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How The Boy Scouts Tricked America Into Thinking They No Longer Discriminate Against Gays

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BSA Lifted National Ban, But Most Troops Still Bar LGBT Leaders Thanks To Religious Exemption

In the face of plummeting membership, declines in corporate and foundation giving, pending litigation, and widespread condemnation of its discriminatory policies, the Boy Scouts of America (BSA) ended its blanket bans of gay scouts in May 2013 and of gay adult leaders in July 2015. These actions were taken in an attempt to restore the BSA’s tarnished image.

Whether the BSA has succeeded in doing so remains an open question. The BSA is no longer a major target of LGBT activists, but many of its troops continue to discriminate against adult scout leaders, and many parents would prefer that their children not participate in an organization so tainted by a history of bigotry.

Supreme Court “Victory”

At one time, the BSA enjoyed almost universal approval. As revered as apple pie and motherhood, the organization was one of the most beloved of American institutions. However, its leaders managed to besmirch their own brand by their stubbornness and failure of vision.

They fought all the way to the U.S. Supreme Court to preserve their right to discriminate against gay youth and adult employees. They ultimately won, but their victory was pyrrhic. It had the effect of associating, perhaps irrevocably, the organization with blatant bigotry.

It is not clear exactly when the BSA officially banned “avowed homosexuals” from membership in the organization, but it was in effect at least as early as 1978. The case that reached the Supreme Court was brought by Lambda Legal on behalf of Eagle Scout and former assistant Scoutmaster James Dale in 1990. He had been active in a New Jersey troop during the 1980s, but the Monmouth Council of the BSA forced him out when they read a newspaper article that mentioned his membership in a gay student group at Rutgers University.

Ruling against Dale, New Jersey Superior Court judge Patrick McGann accused him of “moral depravity” and used material from the Bible to support his decision in favor of the Boy Scouts. Dale and his lawyers, led by Evan Wolfson, appealed the decision, and the state appellate court ruled that the Boy Scouts was a “public accommodation” and had to obey the state’s anti-discrimination law.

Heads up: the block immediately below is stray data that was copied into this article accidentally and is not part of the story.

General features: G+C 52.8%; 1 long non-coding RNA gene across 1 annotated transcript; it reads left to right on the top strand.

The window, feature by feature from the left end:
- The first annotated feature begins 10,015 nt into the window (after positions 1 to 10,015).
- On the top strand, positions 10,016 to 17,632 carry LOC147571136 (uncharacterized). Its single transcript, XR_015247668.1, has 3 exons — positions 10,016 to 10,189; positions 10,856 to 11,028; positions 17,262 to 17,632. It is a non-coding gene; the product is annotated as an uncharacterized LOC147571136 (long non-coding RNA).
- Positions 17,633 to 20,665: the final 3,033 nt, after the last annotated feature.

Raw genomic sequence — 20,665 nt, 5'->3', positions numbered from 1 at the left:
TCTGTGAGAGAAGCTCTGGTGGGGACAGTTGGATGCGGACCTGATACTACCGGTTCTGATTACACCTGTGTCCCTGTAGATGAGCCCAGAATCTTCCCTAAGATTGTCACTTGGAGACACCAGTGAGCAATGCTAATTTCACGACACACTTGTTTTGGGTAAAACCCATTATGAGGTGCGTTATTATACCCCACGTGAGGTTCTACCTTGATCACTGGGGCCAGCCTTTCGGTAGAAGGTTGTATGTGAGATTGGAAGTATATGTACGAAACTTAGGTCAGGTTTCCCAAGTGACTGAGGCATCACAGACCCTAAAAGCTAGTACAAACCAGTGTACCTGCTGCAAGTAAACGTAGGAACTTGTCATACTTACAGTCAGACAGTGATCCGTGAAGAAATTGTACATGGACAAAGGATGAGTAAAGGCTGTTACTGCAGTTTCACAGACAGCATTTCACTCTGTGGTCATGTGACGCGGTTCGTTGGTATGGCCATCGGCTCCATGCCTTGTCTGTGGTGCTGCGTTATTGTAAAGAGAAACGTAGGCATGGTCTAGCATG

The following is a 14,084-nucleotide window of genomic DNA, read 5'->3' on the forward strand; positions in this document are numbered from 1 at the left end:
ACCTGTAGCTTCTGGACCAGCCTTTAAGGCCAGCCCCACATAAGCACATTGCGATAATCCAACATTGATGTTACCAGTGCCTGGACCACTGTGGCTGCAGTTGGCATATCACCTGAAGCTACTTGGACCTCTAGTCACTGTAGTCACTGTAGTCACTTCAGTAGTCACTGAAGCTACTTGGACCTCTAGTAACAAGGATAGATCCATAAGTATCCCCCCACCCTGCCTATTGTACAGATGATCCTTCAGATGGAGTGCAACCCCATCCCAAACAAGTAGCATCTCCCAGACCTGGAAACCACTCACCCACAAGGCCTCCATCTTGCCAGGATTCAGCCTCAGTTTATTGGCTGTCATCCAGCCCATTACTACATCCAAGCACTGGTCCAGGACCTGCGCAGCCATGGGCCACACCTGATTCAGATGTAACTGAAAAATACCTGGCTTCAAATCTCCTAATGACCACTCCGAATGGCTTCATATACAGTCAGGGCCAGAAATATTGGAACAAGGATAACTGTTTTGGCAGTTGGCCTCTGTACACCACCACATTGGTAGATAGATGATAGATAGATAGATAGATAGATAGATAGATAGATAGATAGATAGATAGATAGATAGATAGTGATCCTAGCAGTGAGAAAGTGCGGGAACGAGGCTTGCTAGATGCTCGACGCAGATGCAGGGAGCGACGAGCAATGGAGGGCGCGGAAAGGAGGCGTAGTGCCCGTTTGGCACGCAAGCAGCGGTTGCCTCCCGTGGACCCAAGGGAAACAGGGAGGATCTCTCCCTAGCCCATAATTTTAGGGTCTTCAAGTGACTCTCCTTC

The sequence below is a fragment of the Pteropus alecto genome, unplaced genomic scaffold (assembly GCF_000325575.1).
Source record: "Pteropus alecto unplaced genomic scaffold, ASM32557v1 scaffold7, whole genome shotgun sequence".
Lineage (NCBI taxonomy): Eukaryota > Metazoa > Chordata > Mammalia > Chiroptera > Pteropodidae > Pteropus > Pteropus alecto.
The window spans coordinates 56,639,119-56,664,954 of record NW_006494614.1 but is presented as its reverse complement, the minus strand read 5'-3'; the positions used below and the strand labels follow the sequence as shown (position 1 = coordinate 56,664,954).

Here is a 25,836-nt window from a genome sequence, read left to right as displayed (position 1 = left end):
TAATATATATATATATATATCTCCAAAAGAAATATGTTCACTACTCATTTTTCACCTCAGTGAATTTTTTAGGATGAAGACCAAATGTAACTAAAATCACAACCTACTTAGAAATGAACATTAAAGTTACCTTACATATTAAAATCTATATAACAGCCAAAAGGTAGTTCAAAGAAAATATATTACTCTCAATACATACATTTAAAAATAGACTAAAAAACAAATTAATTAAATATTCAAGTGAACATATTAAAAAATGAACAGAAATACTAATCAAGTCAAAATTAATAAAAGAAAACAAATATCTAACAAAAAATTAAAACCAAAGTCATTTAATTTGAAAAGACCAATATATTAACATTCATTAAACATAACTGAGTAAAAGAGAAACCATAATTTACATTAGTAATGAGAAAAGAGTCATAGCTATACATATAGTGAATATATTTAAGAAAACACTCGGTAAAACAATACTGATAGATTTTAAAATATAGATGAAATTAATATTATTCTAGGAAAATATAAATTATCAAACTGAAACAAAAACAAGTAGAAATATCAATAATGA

The Boy Scouts then appealed to the Supreme Court. In June 2000, a bitterly divided Court ruled 5-4 that the New Jersey law banning discrimination against homosexuals did not apply to the Boy Scouts. Citing the organization’s First Amendment right of freedom of association, the U.S. Supreme Court supported the organization’s policy of banning gay members and leaders. The majority opinion, written by Chief Justice Rehnquist, was joined by Justices O’Connor, Scalia, Kennedy and Thomas; dissenting were Justices Stevens, Souter, Ginsburg and Breyer.

The Supreme Court decision in its favor was probably the worst thing that has ever happened to the BSA, for not only did it encourage their leaders’ stubbornness, but it also emphasized that the BSA was a private organization. As such, it had the right to discriminate, but it also had no claim to favored treatment by the government and civic groups, which it had previously enjoyed. Moreover, others had the right to speak out against its discriminatory practices and to insist that taxpayer and community dollars not be used to subsidize discrimination by a private quasi-religious organization.

In addition, the court victory also had the effect of making the organization more conservative and more dependent on religious groups, as many of the troops sponsored by civic organizations, especially in liberal areas of the country, left the BSA as a result of the discriminatory policies. The Boy Scouts became more religious, more rural, more intolerant and less like the rest of American society.

A History of Decline